Answers To Your Pressing Questions About Blood Pressure
When it comes to blood pressure, you might be confused by the various numbers mentioned by your health care provider. Understanding the components of healthy blood pressure makes it easier to know where you stand. Left untreated, high blood pressure (hypertension) can lead to serious complications.
What Exactly Is Blood Pressure?
Blood pressure refers to the force at which the heart pumps blood to the body’s organs and tissues through the circulatory system. When the arteries become clogged, blood pressure increases because the heart must work harder to keep blood flowing. This can cause organ damage that leads to serious health problems.
What Do Blood Pressure Measurements Mean?
When you have your blood pressure taken at the doctor’s office, the nurse will provide two numbers. The top number represents the arterial blood pressure and is known as systolic pressure. The bottom number represents the heart pressure between beats, or the diastolic pressure.
Normal blood pressure is about 120/80 (read as “120 over 80”), though you’re in the normal range as long as the top number is between 90 and 120 and the bottom number is between 60 and 80. The most common type of high blood pressure affecting older adults is called isolated systolic hypertension, which occurs when arteries harden with age. With this condition, the top number will be above 130 while the lower number will be less than 80.
What if My Blood Pressure Is Too High?
Most people don’t experience any symptoms when they have high blood pressure. For this reason, this condition is sometimes called the silent killer. If hypertension is not controlled, it can lead to stroke, heart attack, heart failure, aneurysm and other life-threatening health problems. Adults who have isolated systolic hypertension may experience falls, a feeling of lightheadedness and shortness of breath.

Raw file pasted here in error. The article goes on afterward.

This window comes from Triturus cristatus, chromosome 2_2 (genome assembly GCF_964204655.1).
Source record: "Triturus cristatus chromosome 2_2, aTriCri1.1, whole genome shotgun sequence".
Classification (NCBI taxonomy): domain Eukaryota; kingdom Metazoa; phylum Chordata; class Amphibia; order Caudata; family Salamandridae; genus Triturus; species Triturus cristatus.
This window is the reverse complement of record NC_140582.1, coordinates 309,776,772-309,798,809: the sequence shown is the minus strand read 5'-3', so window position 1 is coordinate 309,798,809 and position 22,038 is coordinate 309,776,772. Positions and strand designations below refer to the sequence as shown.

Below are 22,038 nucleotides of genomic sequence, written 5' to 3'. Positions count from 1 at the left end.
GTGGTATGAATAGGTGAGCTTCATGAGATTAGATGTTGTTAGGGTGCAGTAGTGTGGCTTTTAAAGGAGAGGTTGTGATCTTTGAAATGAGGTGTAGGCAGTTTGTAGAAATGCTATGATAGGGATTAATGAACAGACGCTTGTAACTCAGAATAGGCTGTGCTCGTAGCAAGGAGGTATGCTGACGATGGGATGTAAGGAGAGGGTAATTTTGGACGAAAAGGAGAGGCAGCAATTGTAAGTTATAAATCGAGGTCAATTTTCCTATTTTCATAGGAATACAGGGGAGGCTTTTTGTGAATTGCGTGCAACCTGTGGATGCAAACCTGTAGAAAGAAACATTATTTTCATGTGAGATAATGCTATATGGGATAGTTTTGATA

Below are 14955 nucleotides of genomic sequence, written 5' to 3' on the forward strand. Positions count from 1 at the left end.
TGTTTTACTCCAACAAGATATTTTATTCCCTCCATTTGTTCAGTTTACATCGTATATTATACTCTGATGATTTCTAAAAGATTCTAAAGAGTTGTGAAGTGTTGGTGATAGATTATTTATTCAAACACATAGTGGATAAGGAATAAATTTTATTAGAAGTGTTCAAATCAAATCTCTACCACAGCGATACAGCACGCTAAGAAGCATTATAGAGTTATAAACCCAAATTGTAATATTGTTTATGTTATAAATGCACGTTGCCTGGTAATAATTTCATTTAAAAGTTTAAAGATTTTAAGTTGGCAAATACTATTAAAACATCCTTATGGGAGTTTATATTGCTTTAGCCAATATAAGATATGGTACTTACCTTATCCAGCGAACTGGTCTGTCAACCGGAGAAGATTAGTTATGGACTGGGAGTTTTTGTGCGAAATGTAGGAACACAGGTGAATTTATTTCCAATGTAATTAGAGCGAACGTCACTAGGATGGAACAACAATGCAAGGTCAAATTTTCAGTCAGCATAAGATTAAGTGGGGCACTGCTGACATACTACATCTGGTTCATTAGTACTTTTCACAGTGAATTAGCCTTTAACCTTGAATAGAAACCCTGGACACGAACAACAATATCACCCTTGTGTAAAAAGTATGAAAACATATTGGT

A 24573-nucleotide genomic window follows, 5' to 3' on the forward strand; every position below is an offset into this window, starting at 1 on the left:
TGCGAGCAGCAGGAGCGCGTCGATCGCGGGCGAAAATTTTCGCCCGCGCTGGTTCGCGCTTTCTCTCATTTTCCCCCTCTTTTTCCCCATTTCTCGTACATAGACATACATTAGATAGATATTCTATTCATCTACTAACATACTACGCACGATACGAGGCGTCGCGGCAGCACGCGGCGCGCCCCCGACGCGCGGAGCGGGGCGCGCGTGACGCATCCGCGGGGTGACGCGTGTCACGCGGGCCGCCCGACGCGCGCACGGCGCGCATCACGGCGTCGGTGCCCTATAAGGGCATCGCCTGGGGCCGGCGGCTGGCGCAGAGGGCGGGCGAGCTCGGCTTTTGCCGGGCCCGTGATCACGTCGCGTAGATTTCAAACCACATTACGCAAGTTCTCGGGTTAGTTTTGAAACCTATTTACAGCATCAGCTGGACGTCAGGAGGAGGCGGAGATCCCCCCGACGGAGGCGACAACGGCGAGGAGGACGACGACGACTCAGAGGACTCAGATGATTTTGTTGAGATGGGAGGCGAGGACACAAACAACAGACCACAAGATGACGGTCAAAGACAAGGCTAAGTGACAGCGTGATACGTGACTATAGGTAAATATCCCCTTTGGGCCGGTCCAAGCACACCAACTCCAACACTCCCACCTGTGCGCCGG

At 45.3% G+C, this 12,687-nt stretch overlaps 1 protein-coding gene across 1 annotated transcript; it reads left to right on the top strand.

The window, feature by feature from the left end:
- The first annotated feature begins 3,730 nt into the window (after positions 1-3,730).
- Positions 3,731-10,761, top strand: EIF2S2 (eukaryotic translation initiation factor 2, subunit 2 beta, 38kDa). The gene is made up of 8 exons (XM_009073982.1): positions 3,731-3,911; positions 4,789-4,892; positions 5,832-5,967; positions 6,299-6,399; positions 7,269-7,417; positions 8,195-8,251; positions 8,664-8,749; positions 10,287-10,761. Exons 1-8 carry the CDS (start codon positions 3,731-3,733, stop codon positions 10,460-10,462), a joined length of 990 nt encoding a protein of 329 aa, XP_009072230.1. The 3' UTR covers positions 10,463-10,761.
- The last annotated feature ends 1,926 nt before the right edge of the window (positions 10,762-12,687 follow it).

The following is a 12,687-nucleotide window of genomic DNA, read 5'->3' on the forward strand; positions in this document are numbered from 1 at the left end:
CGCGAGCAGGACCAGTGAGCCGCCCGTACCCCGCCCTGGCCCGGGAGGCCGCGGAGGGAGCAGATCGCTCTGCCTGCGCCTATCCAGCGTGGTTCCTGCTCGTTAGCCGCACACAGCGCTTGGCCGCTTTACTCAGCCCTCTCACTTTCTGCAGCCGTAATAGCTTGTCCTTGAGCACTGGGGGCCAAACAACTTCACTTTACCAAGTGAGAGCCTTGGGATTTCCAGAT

Regular blood pressure checks are an important part of preventing these and other complications, especially for older adults and others at high risk. Your doctor may prescribe medications to bring blood pressure back to a healthy level if your number are above 130/80.
How Can I Prevent or Control High Blood Pressure?
Some factors that contribute to high blood pressure cannot be changed, such as advanced age and family history of hypertension. Race is also a risk factor as African American individuals are more likely to develop high blood pressure than those of other races.
Making healthy lifestyle changes can help return your blood pressure to a healthy range. These measures include:
For more information about leading a healthy lifestyle and preventing issues such as high blood pressure, visit Sackett & Associates Insurance Services online, like us on Facebook and subscribe to our blog. If you need health insurance, contact us to request a quote.